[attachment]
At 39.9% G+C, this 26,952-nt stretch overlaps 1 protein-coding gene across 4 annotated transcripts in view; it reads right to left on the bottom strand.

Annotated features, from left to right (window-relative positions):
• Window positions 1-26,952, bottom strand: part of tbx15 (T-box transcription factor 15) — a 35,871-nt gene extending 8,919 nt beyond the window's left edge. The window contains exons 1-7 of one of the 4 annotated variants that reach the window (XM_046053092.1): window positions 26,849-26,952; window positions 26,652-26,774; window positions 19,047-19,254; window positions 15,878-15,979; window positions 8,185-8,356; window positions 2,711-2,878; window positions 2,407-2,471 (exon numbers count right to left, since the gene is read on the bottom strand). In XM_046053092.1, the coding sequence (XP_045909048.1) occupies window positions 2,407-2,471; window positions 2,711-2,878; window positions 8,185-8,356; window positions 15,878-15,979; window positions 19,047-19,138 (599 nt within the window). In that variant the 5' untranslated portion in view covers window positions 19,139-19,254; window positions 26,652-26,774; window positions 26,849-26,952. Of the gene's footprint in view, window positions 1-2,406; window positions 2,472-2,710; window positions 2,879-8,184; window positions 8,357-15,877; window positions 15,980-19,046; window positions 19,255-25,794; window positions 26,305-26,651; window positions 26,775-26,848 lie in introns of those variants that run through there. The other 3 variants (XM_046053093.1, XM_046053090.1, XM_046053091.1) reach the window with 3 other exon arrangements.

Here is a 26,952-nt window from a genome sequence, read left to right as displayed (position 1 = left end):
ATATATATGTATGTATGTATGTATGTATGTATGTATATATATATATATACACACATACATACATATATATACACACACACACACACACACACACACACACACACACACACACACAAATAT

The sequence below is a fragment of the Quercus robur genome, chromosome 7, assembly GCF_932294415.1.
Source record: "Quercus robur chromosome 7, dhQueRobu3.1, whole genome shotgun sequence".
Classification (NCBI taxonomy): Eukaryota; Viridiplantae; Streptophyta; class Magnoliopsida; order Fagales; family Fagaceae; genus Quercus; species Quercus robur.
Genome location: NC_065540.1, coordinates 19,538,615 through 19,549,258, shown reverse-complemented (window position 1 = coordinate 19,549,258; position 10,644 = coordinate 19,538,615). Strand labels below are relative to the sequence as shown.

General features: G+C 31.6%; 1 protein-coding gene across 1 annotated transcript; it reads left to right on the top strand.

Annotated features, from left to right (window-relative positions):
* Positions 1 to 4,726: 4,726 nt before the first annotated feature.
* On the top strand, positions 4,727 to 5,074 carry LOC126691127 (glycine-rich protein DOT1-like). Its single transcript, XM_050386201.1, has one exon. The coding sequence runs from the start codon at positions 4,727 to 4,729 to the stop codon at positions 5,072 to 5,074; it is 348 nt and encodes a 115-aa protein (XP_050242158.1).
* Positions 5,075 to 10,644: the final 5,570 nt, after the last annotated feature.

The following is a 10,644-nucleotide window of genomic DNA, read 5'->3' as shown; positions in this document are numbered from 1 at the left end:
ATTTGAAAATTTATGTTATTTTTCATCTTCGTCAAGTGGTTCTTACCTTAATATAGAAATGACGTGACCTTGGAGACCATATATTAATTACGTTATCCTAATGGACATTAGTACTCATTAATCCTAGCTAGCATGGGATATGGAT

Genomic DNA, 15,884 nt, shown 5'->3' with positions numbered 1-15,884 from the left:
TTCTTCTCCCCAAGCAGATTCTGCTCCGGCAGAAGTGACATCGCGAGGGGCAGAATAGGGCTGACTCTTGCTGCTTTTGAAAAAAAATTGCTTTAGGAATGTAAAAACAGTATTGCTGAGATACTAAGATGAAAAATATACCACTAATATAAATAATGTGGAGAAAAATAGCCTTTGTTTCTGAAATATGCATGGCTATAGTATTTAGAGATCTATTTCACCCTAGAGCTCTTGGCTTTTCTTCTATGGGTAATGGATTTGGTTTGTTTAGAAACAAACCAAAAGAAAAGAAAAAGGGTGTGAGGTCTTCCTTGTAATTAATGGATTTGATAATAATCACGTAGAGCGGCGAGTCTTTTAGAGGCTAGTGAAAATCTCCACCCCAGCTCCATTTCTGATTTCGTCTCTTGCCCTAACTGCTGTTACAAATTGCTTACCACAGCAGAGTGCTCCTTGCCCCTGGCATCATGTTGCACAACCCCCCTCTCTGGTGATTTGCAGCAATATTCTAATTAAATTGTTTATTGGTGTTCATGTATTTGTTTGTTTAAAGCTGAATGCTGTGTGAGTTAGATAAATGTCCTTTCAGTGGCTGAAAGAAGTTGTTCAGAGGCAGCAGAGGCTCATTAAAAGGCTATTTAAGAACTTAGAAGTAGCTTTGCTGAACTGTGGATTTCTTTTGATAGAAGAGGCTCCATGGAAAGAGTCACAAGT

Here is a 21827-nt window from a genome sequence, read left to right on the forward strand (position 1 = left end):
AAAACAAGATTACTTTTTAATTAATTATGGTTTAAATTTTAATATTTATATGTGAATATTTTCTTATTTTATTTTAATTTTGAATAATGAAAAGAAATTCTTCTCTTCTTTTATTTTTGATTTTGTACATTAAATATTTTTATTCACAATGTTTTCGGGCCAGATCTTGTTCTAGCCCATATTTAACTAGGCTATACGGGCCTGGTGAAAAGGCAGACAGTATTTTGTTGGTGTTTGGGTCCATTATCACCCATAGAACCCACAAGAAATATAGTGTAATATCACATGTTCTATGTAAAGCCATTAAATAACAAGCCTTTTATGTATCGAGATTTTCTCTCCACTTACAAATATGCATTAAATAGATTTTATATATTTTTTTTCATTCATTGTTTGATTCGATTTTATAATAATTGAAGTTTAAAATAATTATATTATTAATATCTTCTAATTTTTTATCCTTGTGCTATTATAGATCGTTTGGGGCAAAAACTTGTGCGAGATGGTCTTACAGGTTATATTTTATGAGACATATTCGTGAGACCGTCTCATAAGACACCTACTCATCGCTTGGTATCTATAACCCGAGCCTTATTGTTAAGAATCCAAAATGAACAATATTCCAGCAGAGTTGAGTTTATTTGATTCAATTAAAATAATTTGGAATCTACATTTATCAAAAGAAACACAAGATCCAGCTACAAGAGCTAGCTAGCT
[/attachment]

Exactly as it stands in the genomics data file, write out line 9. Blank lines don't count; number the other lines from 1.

Genome location: NC_065540.1, coordinates 19,538,615 through 19,549,258, shown reverse-complemented (window position 1 = coordinate 19,549,258; position 10,644 = coordinate 19,538,615). Strand labels below are relative to the sequence as shown.